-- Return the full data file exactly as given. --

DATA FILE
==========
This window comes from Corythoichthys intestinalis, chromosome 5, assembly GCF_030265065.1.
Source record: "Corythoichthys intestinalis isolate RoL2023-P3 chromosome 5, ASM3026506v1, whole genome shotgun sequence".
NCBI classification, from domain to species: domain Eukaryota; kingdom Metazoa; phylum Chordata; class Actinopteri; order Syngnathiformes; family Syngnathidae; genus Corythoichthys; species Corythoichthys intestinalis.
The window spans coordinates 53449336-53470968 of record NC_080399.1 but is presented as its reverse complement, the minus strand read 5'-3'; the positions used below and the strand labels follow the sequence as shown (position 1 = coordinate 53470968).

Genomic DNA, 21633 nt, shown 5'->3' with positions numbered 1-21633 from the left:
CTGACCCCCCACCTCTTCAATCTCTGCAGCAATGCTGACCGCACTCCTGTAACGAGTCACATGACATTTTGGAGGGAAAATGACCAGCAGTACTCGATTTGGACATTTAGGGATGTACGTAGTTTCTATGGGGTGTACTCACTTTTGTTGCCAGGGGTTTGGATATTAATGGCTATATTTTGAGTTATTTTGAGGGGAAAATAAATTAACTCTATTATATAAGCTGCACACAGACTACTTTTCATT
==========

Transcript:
This window comes from Corythoichthys intestinalis, chromosome 5, assembly GCF_030265065.1.
Source record: "Corythoichthys intestinalis isolate RoL2023-P3 chromosome 5, ASM3026506v1, whole genome shotgun sequence".
NCBI classification, from domain to species: domain Eukaryota; kingdom Metazoa; phylum Chordata; class Actinopteri; order Syngnathiformes; family Syngnathidae; genus Corythoichthys; species Corythoichthys intestinalis.
The window spans coordinates 53449336-53470968 of record NC_080399.1 but is presented as its reverse complement, the minus strand read 5'-3'; the positions used below and the strand labels follow the sequence as shown (position 1 = coordinate 53470968).

Genomic DNA, 21633 nt, shown 5'->3' with positions numbered 1-21633 from the left:
CTGACCCCCCACCTCTTCAATCTCTGCAGCAATGCTGACCGCACTCCTGTAACGAGTCACATGACATTTTGGAGGGAAAATGACCAGCAGTACTCGATTTGGACATTTAGGGATGTACGTAGTTTCTATGGGGTGTACTCACTTTTGTTGCCAGGGGTTTGGATATTAATGGCTATATTTTGAGTTATTTTGAGGGGAAAATAAATTAACTCTATTATATAAGCTGCACACAGACTACTTTTCATT